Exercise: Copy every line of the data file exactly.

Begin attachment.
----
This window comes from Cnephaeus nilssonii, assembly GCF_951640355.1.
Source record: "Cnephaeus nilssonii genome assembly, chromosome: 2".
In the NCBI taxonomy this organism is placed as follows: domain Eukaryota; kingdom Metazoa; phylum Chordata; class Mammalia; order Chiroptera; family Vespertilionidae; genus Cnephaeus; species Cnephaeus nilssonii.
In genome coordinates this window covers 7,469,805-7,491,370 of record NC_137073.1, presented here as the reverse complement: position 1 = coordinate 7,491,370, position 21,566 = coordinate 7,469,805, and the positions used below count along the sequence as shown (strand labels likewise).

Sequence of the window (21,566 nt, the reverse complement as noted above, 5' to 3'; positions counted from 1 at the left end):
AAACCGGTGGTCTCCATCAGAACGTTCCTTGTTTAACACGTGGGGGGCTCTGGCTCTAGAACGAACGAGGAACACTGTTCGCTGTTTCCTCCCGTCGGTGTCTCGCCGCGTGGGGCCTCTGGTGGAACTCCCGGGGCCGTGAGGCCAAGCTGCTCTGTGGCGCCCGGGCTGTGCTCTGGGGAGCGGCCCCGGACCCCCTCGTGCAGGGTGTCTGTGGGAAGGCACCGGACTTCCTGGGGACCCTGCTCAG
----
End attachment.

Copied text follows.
This window comes from Cnephaeus nilssonii, assembly GCF_951640355.1.
Source record: "Cnephaeus nilssonii genome assembly, chromosome: 2".
In the NCBI taxonomy this organism is placed as follows: domain Eukaryota; kingdom Metazoa; phylum Chordata; class Mammalia; order Chiroptera; family Vespertilionidae; genus Cnephaeus; species Cnephaeus nilssonii.
In genome coordinates this window covers 7,469,805-7,491,370 of record NC_137073.1, presented here as the reverse complement: position 1 = coordinate 7,491,370, position 21,566 = coordinate 7,469,805, and the positions used below count along the sequence as shown (strand labels likewise).

Sequence of the window (21,566 nt, the reverse complement as noted above, 5' to 3'; positions counted from 1 at the left end):
AAACCGGTGGTCTCCATCAGAACGTTCCTTGTTTAACACGTGGGGGGCTCTGGCTCTAGAACGAACGAGGAACACTGTTCGCTGTTTCCTCCCGTCGGTGTCTCGCCGCGTGGGGCCTCTGGTGGAACTCCCGGGGCCGTGAGGCCAAGCTGCTCTGTGGCGCCCGGGCTGTGCTCTGGGGAGCGGCCCCGGACCCCCTCGTGCAGGGTGTCTGTGGGAAGGCACCGGACTTCCTGGGGACCCTGCTCAG